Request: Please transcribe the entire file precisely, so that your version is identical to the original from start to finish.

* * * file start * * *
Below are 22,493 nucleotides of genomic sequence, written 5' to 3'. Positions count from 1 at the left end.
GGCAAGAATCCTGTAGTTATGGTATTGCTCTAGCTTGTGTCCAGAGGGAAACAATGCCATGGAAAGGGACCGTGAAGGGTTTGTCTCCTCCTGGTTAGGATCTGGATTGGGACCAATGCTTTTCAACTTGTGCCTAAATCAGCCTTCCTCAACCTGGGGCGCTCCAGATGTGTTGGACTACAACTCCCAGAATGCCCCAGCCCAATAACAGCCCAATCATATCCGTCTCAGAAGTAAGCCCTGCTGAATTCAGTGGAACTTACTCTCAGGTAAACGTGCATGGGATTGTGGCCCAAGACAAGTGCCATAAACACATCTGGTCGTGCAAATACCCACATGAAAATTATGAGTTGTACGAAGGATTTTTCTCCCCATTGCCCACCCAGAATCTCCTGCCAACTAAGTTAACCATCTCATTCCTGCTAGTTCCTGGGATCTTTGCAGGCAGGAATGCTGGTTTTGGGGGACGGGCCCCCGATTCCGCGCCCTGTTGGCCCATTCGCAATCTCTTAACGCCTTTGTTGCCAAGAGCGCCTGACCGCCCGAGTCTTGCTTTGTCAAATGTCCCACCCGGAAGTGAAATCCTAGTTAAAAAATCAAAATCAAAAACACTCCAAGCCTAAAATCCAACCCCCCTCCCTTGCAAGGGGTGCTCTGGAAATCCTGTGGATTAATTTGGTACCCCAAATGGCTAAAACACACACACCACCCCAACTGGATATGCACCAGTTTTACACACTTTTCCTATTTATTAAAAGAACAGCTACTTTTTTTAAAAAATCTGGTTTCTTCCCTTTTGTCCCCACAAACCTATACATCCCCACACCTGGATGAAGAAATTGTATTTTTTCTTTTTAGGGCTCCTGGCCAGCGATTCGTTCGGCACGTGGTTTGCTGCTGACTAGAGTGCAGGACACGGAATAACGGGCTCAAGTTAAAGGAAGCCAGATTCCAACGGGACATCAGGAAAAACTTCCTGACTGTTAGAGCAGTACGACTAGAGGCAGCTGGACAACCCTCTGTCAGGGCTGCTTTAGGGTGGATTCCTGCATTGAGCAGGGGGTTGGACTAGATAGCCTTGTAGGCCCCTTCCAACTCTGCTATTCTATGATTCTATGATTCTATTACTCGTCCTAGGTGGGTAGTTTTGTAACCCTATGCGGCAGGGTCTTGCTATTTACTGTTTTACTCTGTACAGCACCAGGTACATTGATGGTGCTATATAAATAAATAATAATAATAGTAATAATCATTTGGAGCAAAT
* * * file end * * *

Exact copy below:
Below are 22,493 nucleotides of genomic sequence, written 5' to 3'. Positions count from 1 at the left end.
GGCAAGAATCCTGTAGTTATGGTATTGCTCTAGCTTGTGTCCAGAGGGAAACAATGCCATGGAAAGGGACCGTGAAGGGTTTGTCTCCTCCTGGTTAGGATCTGGATTGGGACCAATGCTTTTCAACTTGTGCCTAAATCAGCCTTCCTCAACCTGGGGCGCTCCAGATGTGTTGGACTACAACTCCCAGAATGCCCCAGCCCAATAACAGCCCAATCATATCCGTCTCAGAAGTAAGCCCTGCTGAATTCAGTGGAACTTACTCTCAGGTAAACGTGCATGGGATTGTGGCCCAAGACAAGTGCCATAAACACATCTGGTCGTGCAAATACCCACATGAAAATTATGAGTTGTACGAAGGATTTTTCTCCCCATTGCCCACCCAGAATCTCCTGCCAACTAAGTTAACCATCTCATTCCTGCTAGTTCCTGGGATCTTTGCAGGCAGGAATGCTGGTTTTGGGGGACGGGCCCCCGATTCCGCGCCCTGTTGGCCCATTCGCAATCTCTTAACGCCTTTGTTGCCAAGAGCGCCTGACCGCCCGAGTCTTGCTTTGTCAAATGTCCCACCCGGAAGTGAAATCCTAGTTAAAAAATCAAAATCAAAAACACTCCAAGCCTAAAATCCAACCCCCCTCCCTTGCAAGGGGTGCTCTGGAAATCCTGTGGATTAATTTGGTACCCCAAATGGCTAAAACACACACACCACCCCAACTGGATATGCACCAGTTTTACACACTTTTCCTATTTATTAAAAGAACAGCTACTTTTTTTAAAAAATCTGGTTTCTTCCCTTTTGTCCCCACAAACCTATACATCCCCACACCTGGATGAAGAAATTGTATTTTTTCTTTTTAGGGCTCCTGGCCAGCGATTCGTTCGGCACGTGGTTTGCTGCTGACTAGAGTGCAGGACACGGAATAACGGGCTCAAGTTAAAGGAAGCCAGATTCCAACGGGACATCAGGAAAAACTTCCTGACTGTTAGAGCAGTACGACTAGAGGCAGCTGGACAACCCTCTGTCAGGGCTGCTTTAGGGTGGATTCCTGCATTGAGCAGGGGGTTGGACTAGATAGCCTTGTAGGCCCCTTCCAACTCTGCTATTCTATGATTCTATGATTCTATTACTCGTCCTAGGTGGGTAGTTTTGTAACCCTATGCGGCAGGGTCTTGCTATTTACTGTTTTACTCTGTACAGCACCAGGTACATTGATGGTGCTATATAAATAAATAATAATAATAGTAATAATCATTTGGAGCAAAT